NEW YORK (WABC) --A dog who gained internet fame is still in need of a home years later.
"As you can see from her face, she's had a rough life and she's come very far," said Ali Phillips, Allied Dog Trainer.
The scars on Rihanna's face reveal her ordeal, used as a bait dog in dog fighting; her teeth were filed down so she couldn't bite back.
"She's defenseless and they basically tear them apart and sometimes kill them," Phillips said.
Rihanna's still in foster care with her trainer waiting for a forever home.
It's been three years since she was rescued off death row after becoming an internet sensation when thousands signed a petition to save her.
Now Rihanna's the New York mascot for "Rescue Dogs: The Movie," a new film starring all sorts of animals which were all rescued.
"We've got a different charity in each of 22 cities we are releasing in. Each one has its own that does amazing stuff," said Jordan Rawlins, the writer and one of the stars of the movie.
The non-profit "Second Chance Rescue," based in Queens, rescued Rihanna and hundreds of others set to be put to sleep.
"We don't have a facility. We have volunteers who take them into their homes and love them," said Jennifer Brooks, of Second Chance Rescue.
Her charity relies on people like Regina Mendoza, a Flushing homeowner.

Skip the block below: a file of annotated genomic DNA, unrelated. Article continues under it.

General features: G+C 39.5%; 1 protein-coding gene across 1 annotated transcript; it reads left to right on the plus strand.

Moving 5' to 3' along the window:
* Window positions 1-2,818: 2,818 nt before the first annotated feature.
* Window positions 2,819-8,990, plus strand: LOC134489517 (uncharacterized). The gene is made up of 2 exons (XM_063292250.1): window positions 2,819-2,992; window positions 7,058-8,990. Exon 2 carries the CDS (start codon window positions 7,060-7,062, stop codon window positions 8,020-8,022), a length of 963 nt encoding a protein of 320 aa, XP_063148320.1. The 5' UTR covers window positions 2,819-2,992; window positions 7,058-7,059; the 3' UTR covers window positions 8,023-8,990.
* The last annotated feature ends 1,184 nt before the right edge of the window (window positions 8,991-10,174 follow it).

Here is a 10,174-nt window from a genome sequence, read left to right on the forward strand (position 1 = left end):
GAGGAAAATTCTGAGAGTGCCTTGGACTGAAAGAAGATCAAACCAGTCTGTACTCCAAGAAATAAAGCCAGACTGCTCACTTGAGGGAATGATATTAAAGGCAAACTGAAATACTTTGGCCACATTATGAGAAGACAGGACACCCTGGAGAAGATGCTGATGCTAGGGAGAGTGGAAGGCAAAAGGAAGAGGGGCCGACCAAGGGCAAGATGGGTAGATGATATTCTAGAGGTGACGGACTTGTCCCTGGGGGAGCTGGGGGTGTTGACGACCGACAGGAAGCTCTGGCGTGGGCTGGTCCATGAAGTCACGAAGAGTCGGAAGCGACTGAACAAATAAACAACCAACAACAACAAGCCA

She's turned her home and her yard into a foster camp.
"It started very innocently bringing home one dog and over one year I foster over 120 dogs," Mendoza said.
Castle, the puppy with a deformed paw, and Baby Joey are two dogs in residence now.
"Both his rear paws were chopped off. He was in pain and bleeding to death," Mendoza said.
But watch how he manages to scoot, keeping up without the use of his hind legs.
"If we hadn't come along he would have been euthanized because most organizations can't handle the dogs with deformities, can't handle the financial burden," Brooks said.
"We need to have the yard levelled and we need to install dog friendly canine grass," said Therese O'Neill, of Second Chance Rescue.
Keeping up with the cost relying on donations is a challenge, but the volunteers, who house , feed, or sometimes just show up to pet and walk the dogs will tell you they're not rescuing the dogs, the dogs rescue them.
"A rescue dog will always be eternally grateful because you saved their life," O'Neill said.
The "Rescue Dog" movie is playing this weekend at the Malverne in Hempstead and you may get to meet some of those pups at an adoption event during the matinee.
The big takeaway is that if you are interested in adopting a dog; make sure you know what's your getting yourself into. Pets require a lot of time, and money, you shouldn't take on an animal if you're not financially prepare for more tip on bringing a pet into your home.
For more information please visit: